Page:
Earlier this week, the California Supreme Court issued a unanimous ruling in a class-action lawsuit brought by a group of drivers for Dynamex Operations West, a delivery company that provides contract delivery services for companies like Amazon. The suit was first filed in 2005 after Dynamex re-classified its drivers as "independent contractors" not eligible for protection under California's wage laws (i.e. minimum wage and overtime).
The court ruled in favor of the Dynamex drivers, agreeing that they had been misclassified as independent contractors and are, in fact, employees. The ruling also concluded that employers could only classify as independent contractors those workers who meet the conditions laid out in the "ABC standard" established in other states:
(a) that the worker is free from control and direction over performance of the work, both under the contract and in fact; (b) that the work provided is outside the usual course of the business for which the work is performed; and (c) that the worker is customarily engaged in an independently established trade, occupation or business (hence the ABC standard).
Under the ABC standard, according to an example provided in the ruling, a clothing store who hires a plumber to fix a leaky bathroom would not have to classify that plumber as an employee, but a clothing manufacturer who "hires work-at-home seamstresses to make dresses from cloth and patterns supplied by the company that will thereafter be sold by the company" would be required to classify those seamstresses as employees because "the workers are part of the hiring entity's usual business operation." The ruling is expected to force other prominent California companies who rely heavily on independent contractors—Uber and Lyft, for example—to rethink their business models.
Between 1995 and 2015, the percentage of the United States' workforce engaged in "alternative work arrangements" increased from 10.7 percent to 15.8 percent, according to research from the economists Lawrence F. Katz and Alan B. Krueger. There's mixed evidence on the role that independent contractors have played in this trend, but the evidence is clear that they constitute a meaningful segment of the workforce—6.2 percent of all workers (or almost 10 million workers), according to a brief published in 2017 by Karla Walter and Kate Bahn of the Center for American Progress.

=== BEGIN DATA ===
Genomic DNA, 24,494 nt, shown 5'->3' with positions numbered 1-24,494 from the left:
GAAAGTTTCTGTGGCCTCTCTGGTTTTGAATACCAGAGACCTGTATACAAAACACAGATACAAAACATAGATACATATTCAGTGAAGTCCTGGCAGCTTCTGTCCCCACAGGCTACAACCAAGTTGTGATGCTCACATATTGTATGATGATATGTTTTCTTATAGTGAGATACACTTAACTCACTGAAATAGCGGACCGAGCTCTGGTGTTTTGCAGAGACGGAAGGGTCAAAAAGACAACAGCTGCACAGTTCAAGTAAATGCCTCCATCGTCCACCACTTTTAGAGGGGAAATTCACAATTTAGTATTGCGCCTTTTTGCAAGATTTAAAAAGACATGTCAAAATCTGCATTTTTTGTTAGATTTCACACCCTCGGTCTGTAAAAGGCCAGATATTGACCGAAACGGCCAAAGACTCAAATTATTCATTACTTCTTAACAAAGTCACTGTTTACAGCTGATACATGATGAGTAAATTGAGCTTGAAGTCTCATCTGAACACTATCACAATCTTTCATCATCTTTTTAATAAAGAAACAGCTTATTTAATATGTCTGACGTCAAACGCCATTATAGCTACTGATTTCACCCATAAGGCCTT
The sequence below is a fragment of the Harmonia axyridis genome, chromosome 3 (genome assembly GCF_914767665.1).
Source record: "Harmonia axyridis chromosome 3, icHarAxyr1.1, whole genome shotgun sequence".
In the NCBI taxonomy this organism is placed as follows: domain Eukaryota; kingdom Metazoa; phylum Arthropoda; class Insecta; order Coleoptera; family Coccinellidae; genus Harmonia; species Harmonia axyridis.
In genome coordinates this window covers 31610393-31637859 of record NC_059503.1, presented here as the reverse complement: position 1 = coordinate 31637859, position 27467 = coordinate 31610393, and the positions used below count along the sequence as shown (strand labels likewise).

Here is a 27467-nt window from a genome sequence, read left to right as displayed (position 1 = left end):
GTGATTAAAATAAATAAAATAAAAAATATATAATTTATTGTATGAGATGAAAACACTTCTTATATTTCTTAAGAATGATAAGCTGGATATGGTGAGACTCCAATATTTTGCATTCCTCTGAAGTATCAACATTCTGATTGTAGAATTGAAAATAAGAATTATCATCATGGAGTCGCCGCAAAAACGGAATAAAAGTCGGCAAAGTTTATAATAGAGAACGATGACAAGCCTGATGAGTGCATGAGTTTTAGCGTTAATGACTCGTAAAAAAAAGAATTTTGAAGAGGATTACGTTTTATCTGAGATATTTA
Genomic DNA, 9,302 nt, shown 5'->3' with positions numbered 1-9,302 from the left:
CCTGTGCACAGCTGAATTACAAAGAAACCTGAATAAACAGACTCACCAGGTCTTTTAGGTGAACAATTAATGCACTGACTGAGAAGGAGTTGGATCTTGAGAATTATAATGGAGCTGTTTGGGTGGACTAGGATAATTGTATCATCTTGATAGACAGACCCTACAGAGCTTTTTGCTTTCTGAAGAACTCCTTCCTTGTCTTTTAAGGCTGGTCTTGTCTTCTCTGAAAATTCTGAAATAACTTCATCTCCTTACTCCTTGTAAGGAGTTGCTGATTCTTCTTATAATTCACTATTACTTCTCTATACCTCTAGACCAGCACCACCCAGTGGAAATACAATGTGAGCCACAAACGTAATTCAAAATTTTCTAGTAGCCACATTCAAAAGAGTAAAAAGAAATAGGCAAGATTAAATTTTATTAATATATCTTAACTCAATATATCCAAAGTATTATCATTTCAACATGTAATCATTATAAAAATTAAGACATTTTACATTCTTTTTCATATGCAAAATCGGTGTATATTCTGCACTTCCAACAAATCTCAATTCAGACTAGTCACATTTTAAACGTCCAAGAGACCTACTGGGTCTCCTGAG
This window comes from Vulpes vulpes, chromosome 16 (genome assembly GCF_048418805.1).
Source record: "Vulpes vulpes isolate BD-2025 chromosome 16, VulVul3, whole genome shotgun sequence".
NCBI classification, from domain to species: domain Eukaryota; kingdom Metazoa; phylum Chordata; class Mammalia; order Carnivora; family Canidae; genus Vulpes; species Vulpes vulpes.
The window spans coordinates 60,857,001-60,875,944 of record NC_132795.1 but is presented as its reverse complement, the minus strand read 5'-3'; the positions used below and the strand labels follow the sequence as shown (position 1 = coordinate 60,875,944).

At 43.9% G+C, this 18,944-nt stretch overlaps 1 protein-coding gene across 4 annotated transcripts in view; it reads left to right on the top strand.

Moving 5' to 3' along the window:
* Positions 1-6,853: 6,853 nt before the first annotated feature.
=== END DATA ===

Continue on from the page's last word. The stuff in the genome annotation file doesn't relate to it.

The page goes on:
While some of these workers may be independent contractors by choice, others, like the Dynamex drivers, were forced into the classification by employers looking to save money. The National Employment Law Project estimates that employers can reduce payroll and other taxes by up to 30 percent by re-classifying employees. State-level studies on the issue, meanwhile, have uncovered extremely high misclassification rates—a series of audits in Ohio found that 47 percent of workers were misclassified. (This misclassification, not surprisingly, costs federal, state, and local governments hundreds of millions of dollars in lost tax revenues.)
In response to these trends, the misclassification of workers has emerged as a new front in labor law. Workers in a variety of industries have brought high-profile lawsuits against employers abusing the trend. At the state level, attorney generals have sued employers and lawmakers in some states have passed stricter laws governing the classification of workers. And under the Obama administration, the Department of Labor ramped up investigation and enforcement actions around employee misclassification.
In keeping with its emphasis on deregulation, the Department of Labor under President Donald Trump revoked last year two crucial Obama-era guidances on employee misclassification. Labor advocates also worry the department is less likely to pursue meaningful investigations of employers who misclassify employees. The California decision, however, suggests that the states are ready to step into the void.